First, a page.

Happy International Day of Human Space Flight!

(via howstuffworks)

20 years after Rwanda’s genocide, a line worth repeating from Roméo Dallaire. 

Full video from his 2004 interview at the Wilson Center is here

This is what democracy looks like.

The incredibly inspiring sights of Election Day in Afghanistan on Storify

A mother shouldn’t go bankrupt because her child needs surgery but 100 million households – families – go bankrupt a year because of health expenses.
There is no silver bullet for resolving [climate change]. A better approach might be silver buckshot: a lot of initiatives with the idea that some will make progress and others won’t.
Nations often enter watershed eras without fanfare, the segue unnoticed until years later. Saudi Arabia has already entered such an era…

Just how big is China? 

In this super-cool-nerdy interactive from The Economist, China’s provinces are matched with the countries closest in population size (and a host of other measures, too).

Every society needs the full participation of each and every citizen, men and women equally. No society, without exception, has advanced while its women are abused or marginalized. The status of women has become the indicator of the level of development and welfare of any society… women’s empowerment has become a necessity and not a luxury.
Moushira Kattab, speaking about fostering the next generation of female leaders in the Middle East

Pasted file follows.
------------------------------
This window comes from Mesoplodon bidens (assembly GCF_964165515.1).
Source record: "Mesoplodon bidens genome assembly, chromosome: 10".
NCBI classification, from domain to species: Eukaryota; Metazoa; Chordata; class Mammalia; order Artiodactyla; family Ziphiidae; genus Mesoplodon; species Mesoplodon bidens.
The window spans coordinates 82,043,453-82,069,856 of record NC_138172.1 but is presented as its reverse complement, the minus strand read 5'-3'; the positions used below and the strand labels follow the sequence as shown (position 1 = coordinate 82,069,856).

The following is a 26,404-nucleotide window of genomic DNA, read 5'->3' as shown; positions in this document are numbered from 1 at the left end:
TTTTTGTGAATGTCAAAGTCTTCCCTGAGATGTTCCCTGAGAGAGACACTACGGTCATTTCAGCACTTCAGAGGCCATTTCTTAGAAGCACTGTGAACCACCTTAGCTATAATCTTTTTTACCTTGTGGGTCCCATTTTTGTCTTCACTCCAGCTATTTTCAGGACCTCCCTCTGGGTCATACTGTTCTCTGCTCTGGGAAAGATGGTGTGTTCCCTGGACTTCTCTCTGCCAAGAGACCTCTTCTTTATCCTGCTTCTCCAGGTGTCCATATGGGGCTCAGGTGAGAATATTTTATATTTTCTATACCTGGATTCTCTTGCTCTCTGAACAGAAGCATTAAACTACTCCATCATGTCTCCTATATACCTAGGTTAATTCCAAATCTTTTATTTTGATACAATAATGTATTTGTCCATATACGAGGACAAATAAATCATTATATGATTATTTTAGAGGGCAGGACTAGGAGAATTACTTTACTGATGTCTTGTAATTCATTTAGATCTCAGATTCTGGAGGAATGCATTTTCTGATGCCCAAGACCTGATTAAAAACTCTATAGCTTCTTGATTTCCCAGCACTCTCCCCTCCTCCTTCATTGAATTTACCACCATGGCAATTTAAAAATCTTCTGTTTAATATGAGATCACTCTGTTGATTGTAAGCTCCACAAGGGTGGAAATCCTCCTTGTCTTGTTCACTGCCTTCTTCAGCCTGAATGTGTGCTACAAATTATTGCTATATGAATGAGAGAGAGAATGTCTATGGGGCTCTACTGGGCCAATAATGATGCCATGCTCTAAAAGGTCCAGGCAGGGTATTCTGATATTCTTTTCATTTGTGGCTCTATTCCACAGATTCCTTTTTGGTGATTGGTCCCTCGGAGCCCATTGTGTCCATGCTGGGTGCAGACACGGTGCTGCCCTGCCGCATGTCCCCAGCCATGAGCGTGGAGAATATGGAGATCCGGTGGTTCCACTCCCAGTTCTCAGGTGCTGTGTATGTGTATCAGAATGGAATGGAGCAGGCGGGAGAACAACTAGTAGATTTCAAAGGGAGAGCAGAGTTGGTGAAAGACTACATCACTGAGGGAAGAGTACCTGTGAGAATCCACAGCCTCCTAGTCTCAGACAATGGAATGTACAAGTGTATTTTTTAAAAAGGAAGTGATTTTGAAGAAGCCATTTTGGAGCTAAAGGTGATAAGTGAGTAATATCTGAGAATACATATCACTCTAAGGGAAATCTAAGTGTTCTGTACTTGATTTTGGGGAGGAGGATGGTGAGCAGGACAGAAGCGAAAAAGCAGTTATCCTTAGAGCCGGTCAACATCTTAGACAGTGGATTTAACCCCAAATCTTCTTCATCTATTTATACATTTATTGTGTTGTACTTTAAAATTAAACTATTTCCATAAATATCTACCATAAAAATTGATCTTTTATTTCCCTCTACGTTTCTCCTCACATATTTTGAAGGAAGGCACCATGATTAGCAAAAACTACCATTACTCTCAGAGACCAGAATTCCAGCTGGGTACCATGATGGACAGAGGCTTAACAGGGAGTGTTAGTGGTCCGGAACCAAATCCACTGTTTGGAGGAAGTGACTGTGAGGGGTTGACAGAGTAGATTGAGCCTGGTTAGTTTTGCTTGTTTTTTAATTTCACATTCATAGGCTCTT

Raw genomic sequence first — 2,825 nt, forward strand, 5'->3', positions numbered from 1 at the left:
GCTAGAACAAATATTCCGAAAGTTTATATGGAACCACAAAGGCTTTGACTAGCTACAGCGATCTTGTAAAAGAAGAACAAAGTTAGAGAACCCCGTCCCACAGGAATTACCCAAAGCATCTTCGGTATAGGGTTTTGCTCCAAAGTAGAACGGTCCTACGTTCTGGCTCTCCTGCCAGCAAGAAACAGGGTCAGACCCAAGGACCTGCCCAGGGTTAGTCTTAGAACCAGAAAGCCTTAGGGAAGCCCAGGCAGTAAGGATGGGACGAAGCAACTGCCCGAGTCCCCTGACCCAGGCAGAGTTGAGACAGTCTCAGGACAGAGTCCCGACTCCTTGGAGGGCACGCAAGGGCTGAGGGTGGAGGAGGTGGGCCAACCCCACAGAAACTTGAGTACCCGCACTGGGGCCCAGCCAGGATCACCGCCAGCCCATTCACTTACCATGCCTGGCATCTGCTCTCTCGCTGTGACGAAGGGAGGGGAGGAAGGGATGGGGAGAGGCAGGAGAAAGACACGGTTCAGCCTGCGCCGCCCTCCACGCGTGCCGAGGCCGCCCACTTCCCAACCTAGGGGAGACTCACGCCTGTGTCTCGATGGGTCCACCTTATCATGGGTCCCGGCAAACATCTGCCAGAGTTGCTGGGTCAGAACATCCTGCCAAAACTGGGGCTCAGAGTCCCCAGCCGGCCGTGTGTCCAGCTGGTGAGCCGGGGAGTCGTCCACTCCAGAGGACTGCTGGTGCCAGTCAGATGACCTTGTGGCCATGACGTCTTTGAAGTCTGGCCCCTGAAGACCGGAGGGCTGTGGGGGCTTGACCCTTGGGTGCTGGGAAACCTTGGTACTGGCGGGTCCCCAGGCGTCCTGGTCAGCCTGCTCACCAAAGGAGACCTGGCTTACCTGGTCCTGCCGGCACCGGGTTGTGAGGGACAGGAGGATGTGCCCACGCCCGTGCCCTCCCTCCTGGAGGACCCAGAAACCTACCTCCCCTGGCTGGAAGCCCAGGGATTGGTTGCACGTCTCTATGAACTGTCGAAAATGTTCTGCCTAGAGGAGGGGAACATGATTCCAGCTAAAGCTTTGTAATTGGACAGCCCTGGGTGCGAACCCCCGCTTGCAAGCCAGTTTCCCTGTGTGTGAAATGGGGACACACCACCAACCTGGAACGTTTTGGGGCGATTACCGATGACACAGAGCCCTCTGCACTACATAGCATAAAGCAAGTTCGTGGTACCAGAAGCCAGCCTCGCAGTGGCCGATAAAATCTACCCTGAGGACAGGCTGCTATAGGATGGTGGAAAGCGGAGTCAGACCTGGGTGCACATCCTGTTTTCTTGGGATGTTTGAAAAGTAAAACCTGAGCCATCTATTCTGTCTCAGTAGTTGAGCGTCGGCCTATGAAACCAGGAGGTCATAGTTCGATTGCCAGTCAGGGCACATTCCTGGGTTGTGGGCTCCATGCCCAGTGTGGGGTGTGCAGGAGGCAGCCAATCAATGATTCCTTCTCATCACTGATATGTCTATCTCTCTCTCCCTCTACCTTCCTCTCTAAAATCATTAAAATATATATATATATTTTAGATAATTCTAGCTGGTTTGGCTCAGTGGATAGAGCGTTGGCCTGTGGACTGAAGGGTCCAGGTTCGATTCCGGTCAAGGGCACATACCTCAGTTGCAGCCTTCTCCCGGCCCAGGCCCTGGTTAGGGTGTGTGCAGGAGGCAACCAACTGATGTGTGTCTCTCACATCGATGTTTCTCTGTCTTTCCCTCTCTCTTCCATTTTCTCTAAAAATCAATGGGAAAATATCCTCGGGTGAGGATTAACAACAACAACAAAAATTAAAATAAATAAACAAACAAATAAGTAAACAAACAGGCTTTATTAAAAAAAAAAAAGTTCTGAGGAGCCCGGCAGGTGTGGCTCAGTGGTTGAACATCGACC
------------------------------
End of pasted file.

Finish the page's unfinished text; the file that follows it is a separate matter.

Adolescent pregnancies should not be seen only as a result of recklessness or a deliberate choice, but rather that of the absence of choices and of circumstances beyond a girl’s control.

Mind-blowing: the average American household spends more on its household pets than the poverty line for humans in the developing world. [Source]

"Nothing is more annoying than the image much of the world has of American presidents: a heroic action figure, a kind of cross between Harrison Ford, Clint Eastwood and Bruce Willis, with limitless power"

- Aaron David Miller, on the misconception about the US & the world that drives him crazy

25 years later, what has been the last impact of the Exxon Valdez oil spill?

Have a few minutes? Watch this great short documentary from the NYT’s Retro Report project.

25 years ago today: the Exxon Valdez oil spill

todaysdocument:

"Dear Sir,

I am very sorry but I am very mad about the oil spill. It is killing nature. And it is killing the sea otters. It makes me very sad because my class is doing a report on sea otters. And sea otters are cute. Sea otters are an endangered species. Please clean up the oil spill.

Sincerely,

Kelli Middlestead.
Mrs. Ashley - 2nd grade
Franklin School”

Letter from Kelli Middlestead from the Franklin School, Burlingame, California to Walter Stieglitz the Regional Director of the Alaska Region of the U.S. Fish and Wildlife Service, 04/13/1989

From the series: Exxon Valdez Oil Spill Correspondence, 1989 - 1991. Records of the U.S. Fish and Wildlife Service.

Twenty-five years ago today the oil tanker Exxon Valdez struck a reef in Prince William Sound, Alaska, spilling over 250,000 barrels of crude oil and causing one of the worst oil spills and natural disasters in U.S. history.

This 2nd grade student’s letter to usfws is possibly our favorite record ever, but it’s especially bittersweet considering the magnitude of the disaster.

What are your memories of the Exxon Valdez Oil Spill?